The Pro-Sport’s piston runs on a set of synthetic bearings positioned at the front and rear, whilst another set are installed on what is known as the compression slide. This results in a very smooth cocking and firing cycle but it still takes a bit of ‘heft’ to cock, needing that final tug at the end of the cocking stroke to engage the trigger sear and safety mechanisms previously mentioned. The sliding breech will also now have slid back, exposing the very roomy loading bay, upon which you can also see that the underside of the stock at this point has a generously sized cut away slot, so that a dropped pellet will fall through the woodwork to the ground and not into an inaccessible area, to potentially cause a problem.
The trigger on any full power spring gun is a high stress component, yet still needs to operate smoothly and release shots cleanly and consistently, time after time. As many other airgun writers have said many times in the past, the CD (Computer Designed) trigger unit is definitely one of, if not the best found on any spring-powered air rifle currently in production.
The 2-stage adjustable unit has a well curved, setback gold-plated trigger blade and combined with the grip position and slim neck design, a high level of shot release is soon and easily achieved. The automatic safety button as mentioned previously pops out to the left of the action when the rifle is cocked and is ideally positioned just above and to the left and rear of the cylinder and can easily be disengaged by the side of the thumb of your shooting hand.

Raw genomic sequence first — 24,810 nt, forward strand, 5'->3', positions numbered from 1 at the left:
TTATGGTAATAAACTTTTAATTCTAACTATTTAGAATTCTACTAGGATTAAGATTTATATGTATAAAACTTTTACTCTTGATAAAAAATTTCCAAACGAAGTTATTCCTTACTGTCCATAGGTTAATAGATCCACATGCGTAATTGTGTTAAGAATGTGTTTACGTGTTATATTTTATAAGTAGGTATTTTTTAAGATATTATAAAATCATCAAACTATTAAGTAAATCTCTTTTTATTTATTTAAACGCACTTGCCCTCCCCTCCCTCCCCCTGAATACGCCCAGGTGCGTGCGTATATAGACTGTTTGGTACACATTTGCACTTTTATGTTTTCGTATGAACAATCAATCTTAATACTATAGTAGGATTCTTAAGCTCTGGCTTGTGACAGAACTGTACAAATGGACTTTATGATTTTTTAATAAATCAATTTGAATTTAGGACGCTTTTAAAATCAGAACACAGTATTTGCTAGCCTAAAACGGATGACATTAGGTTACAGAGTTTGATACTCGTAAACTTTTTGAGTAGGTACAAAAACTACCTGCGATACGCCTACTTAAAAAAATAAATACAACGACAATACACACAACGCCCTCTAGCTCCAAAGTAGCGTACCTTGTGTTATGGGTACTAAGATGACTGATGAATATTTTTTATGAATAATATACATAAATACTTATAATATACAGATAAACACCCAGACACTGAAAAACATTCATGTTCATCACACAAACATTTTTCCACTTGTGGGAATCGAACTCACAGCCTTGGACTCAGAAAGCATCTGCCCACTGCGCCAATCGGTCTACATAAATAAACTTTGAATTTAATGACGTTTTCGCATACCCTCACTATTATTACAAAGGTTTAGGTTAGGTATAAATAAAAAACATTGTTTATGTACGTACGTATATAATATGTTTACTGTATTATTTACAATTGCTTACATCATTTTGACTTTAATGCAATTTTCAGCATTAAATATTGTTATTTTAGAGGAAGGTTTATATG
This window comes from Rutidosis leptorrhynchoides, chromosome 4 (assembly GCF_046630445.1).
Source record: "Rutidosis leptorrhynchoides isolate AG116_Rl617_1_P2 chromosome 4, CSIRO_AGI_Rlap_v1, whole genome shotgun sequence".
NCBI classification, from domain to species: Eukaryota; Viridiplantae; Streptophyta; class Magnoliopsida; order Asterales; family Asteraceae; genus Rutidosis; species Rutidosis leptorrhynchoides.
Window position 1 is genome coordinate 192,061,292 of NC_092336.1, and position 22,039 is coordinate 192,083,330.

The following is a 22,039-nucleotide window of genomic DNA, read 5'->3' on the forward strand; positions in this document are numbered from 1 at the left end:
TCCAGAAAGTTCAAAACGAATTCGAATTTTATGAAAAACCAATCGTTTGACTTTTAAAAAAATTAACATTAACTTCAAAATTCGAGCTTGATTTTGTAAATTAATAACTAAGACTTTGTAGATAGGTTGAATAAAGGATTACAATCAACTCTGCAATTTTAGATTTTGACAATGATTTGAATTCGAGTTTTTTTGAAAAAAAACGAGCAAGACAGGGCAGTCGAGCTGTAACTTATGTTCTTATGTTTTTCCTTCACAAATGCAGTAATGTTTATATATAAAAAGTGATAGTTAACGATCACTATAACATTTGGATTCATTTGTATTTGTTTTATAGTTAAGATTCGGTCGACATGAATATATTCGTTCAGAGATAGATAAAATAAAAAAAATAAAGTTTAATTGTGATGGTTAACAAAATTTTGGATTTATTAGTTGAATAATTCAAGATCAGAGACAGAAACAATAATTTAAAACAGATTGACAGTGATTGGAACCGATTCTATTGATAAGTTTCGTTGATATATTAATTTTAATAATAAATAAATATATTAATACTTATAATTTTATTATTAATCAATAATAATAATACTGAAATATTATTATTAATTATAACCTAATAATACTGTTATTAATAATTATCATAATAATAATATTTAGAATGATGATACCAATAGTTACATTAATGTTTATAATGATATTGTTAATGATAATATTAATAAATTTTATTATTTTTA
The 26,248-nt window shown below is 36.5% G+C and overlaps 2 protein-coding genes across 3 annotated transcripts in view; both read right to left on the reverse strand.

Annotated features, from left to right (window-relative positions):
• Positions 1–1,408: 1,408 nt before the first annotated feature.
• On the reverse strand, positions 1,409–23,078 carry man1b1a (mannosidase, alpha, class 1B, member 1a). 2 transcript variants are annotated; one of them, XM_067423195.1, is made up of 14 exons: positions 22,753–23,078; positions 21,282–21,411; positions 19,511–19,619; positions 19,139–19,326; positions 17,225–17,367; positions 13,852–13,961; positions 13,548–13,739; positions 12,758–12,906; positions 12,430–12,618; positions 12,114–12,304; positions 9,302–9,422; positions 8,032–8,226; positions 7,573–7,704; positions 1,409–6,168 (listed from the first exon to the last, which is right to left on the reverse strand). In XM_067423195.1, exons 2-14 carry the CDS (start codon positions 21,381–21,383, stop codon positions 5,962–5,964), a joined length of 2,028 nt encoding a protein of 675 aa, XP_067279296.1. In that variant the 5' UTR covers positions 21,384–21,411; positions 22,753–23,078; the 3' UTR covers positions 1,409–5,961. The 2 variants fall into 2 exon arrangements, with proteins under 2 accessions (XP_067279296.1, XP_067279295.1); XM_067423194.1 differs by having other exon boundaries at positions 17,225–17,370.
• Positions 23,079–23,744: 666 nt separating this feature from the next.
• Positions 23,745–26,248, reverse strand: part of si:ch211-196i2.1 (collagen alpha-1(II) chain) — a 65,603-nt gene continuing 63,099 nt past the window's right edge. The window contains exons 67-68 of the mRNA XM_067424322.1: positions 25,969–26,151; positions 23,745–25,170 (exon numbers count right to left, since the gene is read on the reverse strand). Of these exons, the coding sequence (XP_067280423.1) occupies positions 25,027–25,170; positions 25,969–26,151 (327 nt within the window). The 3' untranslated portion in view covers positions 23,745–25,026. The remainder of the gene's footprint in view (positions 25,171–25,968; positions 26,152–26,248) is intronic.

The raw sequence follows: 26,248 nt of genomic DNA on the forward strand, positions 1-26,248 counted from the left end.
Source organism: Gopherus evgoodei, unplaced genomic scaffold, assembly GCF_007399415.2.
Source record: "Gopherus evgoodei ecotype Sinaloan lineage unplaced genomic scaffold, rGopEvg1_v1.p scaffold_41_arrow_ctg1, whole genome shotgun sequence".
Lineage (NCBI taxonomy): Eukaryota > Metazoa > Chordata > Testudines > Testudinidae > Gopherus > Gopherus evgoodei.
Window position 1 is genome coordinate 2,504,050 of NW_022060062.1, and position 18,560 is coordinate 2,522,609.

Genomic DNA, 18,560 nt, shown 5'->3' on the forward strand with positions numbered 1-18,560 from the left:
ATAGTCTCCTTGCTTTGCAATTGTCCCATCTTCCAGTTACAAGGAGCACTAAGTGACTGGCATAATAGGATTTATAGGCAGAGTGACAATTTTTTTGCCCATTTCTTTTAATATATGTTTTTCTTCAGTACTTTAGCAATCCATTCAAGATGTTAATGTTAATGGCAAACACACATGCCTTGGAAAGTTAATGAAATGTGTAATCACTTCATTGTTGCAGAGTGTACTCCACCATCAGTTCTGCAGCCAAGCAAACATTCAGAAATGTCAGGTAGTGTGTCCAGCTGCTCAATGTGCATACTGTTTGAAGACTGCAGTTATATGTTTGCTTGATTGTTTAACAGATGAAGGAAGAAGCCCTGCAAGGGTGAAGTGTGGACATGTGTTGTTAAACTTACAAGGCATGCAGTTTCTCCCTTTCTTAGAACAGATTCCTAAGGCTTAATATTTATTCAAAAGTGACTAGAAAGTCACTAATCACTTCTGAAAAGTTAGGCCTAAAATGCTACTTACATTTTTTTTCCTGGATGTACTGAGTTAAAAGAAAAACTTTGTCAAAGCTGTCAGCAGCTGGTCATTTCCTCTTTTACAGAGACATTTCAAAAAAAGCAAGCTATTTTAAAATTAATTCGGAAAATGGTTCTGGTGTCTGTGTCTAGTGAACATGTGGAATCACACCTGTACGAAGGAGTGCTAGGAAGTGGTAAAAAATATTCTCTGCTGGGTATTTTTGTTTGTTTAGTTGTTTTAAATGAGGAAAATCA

The Pro-Sport has lengthy dovetails along the top of the cylinder, with three arrestor stud holes, but they shouldn’t be needed as recoil is minimal due to the smooth firing cycle and much of the mechanical action of the piston hitting the front of the compression cylinder is deadened by the weight of the rifle.
I scoped up with an MTC 3 - 12 x 44 Mamba Lite, and, as mentioned previously, the design of the cheekpiece allowing for such a low-profile optic to be used for those who like to mount scopes as low to the barrel bore as possible. Pushing the tape to 41.25-inches and weighing in at 9.5lb un-scoped, the rifle feels heavier than it is but balances perfectly on aim.
This more than proved itself in accuracy, as in the .177 calibre here on test I was producing ragged ¼-inch groups at a 30-yards set zero. Also, muzzle report is surprisingly low due to the full-length steel barrel shroud that conceals the 9.5-inches long Lothar Walther barrel internally holding baffles and expansion chambers.
Although the Air Arms Pro Sport has been around for quite a while now, and even though many other under-lever action rifles have come along and some gone since its launch, it’s definitely not showing its age. Undoubtedly the unique styling, very high-quality of engineering and superb overall performance have resulted in it attaining ‘classic status’ and in my opinion it’s a springer that will always be at the head of the pack.
Thanks to T & J. J McAvoy Ltd. for supplying rifle on test
PRICE: SRP £512 beech stock as shown, £578 walnut
CONTACT: Air Arms Ltd. www.air-arms.co.uk